Researchers have discovered that stocks listed on the market for between 10 and 20 years could be in a sweet spot for investment.
The new study from the University of Waterloo suggests that investing in stocks listed on the market for between 10 and 20 years could – on average – increase your expected returns.
“It is widely believed that smaller companies generally outperform larger companies on the stock market,” said Tony Wirjanto, a professor jointly appointed in Waterloo’s School of Accounting and Finance and Department of Statistics and Actuarial Science. “But we have found that in the last 20 years, the age of a stock has a much more profound effect on the expected return. The idea is that you shouldn’t just look at the size, but the age of the stocks, if you actually want to do well on the market.”
In undertaking the study, the researchers conducted an exhaustive analysis of the stock market. They constructed 16 portfolios of stocks that were listed on the market between 1926 and 2016. Next, they sorted the stocks into four size groups and four age groups – with the youngest 25 per cent in one group, followed by the next youngest 25 per cent, and so on.
The age effect was clearly observed in all size groups, and the size effect was evident in all age groups. It was, however, noticed that when the stocks were divided into four age groups, returns increased with age over the first three groups, but were flat or dropped a little for the oldest group.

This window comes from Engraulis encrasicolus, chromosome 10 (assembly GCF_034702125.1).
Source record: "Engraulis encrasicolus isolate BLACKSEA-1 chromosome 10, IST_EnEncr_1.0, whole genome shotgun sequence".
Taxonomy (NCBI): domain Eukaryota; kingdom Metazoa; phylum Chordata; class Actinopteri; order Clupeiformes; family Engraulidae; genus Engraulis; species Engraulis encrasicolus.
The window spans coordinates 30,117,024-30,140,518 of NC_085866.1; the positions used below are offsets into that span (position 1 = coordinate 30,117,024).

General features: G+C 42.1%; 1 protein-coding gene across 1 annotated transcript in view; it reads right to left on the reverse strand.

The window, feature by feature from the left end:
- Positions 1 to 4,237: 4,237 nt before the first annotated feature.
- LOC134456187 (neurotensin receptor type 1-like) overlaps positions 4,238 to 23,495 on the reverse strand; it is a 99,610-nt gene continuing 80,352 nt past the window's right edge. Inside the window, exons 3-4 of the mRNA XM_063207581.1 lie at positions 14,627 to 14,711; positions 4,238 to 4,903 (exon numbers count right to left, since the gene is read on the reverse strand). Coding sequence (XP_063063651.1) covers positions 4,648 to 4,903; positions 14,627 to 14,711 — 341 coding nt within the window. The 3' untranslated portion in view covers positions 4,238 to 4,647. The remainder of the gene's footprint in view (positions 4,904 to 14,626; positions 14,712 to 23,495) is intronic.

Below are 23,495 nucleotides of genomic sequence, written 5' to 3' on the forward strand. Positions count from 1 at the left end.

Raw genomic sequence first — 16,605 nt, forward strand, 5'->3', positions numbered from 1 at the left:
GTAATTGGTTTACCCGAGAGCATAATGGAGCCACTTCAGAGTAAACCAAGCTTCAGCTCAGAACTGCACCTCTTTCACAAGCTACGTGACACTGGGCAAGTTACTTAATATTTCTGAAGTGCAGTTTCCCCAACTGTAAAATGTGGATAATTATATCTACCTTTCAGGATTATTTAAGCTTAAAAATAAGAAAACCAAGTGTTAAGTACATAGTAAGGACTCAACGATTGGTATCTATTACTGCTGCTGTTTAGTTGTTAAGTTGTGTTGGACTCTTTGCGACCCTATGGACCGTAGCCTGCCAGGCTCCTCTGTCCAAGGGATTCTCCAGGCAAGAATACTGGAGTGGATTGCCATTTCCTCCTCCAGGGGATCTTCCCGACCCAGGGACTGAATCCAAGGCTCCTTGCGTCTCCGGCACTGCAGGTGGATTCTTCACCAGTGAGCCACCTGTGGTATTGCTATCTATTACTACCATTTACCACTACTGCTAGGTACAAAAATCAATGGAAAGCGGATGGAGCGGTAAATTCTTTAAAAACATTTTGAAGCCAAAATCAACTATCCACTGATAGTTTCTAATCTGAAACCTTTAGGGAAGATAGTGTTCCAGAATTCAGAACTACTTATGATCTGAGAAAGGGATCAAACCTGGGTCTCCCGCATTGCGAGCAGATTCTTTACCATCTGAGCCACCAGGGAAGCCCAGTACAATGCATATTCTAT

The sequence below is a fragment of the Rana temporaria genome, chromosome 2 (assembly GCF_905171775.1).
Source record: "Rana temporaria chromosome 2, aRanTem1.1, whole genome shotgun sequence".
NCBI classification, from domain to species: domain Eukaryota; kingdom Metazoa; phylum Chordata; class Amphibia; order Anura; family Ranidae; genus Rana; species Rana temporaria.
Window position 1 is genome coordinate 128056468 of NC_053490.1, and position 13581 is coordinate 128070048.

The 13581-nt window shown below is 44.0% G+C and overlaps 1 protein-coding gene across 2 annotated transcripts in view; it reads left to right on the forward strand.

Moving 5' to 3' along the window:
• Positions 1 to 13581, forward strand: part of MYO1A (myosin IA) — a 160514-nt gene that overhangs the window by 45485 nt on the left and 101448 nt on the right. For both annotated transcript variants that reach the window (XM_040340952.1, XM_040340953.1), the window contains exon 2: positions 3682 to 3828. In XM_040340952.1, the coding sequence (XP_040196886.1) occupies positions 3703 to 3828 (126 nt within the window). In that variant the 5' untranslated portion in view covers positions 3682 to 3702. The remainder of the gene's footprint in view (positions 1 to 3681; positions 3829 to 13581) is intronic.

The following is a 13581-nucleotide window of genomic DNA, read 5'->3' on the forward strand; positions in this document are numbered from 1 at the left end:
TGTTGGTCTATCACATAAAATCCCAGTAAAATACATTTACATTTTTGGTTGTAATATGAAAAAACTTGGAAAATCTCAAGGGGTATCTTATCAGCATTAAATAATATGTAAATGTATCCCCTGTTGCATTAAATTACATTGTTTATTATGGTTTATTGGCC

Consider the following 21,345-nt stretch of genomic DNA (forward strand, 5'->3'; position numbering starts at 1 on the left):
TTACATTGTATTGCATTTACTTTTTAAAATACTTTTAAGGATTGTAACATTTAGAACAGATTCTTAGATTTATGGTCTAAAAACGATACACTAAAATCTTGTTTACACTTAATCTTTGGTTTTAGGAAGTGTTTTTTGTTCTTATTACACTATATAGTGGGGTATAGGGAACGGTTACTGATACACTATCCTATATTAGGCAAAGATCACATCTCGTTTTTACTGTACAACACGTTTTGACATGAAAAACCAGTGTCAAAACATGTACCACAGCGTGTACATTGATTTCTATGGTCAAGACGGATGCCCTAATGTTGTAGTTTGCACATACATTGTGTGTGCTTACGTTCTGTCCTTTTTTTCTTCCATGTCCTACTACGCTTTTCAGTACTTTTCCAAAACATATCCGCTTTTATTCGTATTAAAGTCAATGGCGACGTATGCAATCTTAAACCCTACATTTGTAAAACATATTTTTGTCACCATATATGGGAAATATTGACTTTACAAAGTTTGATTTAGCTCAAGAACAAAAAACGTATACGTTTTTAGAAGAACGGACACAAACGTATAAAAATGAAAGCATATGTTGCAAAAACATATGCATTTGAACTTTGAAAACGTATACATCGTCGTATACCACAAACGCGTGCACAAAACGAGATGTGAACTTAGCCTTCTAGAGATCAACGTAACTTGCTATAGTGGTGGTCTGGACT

To verify their findings, they built two portfolios of current stocks. One was a rebalanced portfolio where they randomly picked a number of stocks from the market and then invested equally in each. At the end of the month, they did a rebalancing, meaning they adjusted the weight for each stock so they were equal, as the weight of the winners would have increased. In this process, they sold some winners and bought some losers.
They also randomly selected some stocks to invest in at the beginning of each month, which is called a bootstrap portfolio. In the rebalanced portfolio they didn’t trade stocks unless they were delisted, while in the bootstrapped portfolio, they kept refreshing the components, so the stocks were younger in age.
“Our study found that when the stocks in the rebalanced portfolio matured (10-20 years old), they performed better. But as they got older their performance weakened,” said Danqiao Guo, a PhD candidate in Waterloo’s Department of Statistics & Actuarial Science, who undertakes this research as part of her PhD thesis, co-supervised by Wirjanto and Chengguo Weng, an associate professor in Waterloo’s Department of Statistics & Actuarial Science.
“One possible reason behind this surprising result is that rebalanced portfolios very likely contain high-performing stocks that were issued early on and have been successful throughout the years. The bootstrapped portfolios, however, may miss out on these respected companies by liquidating the portfolio each month.”
You can download a preliminary report of the study, Age Matters, by Waterloo’s Faculty of Mathematics researchers Guo, Weng, Wirjanto, and Phelim Boyle, a renowned professor of finance from Wilfrid Laurier’s Lazaridis School of Business and Economics who jump-started this research by discussing a recently published paper with the rest of the team.
This material should not be construed as investment advice.
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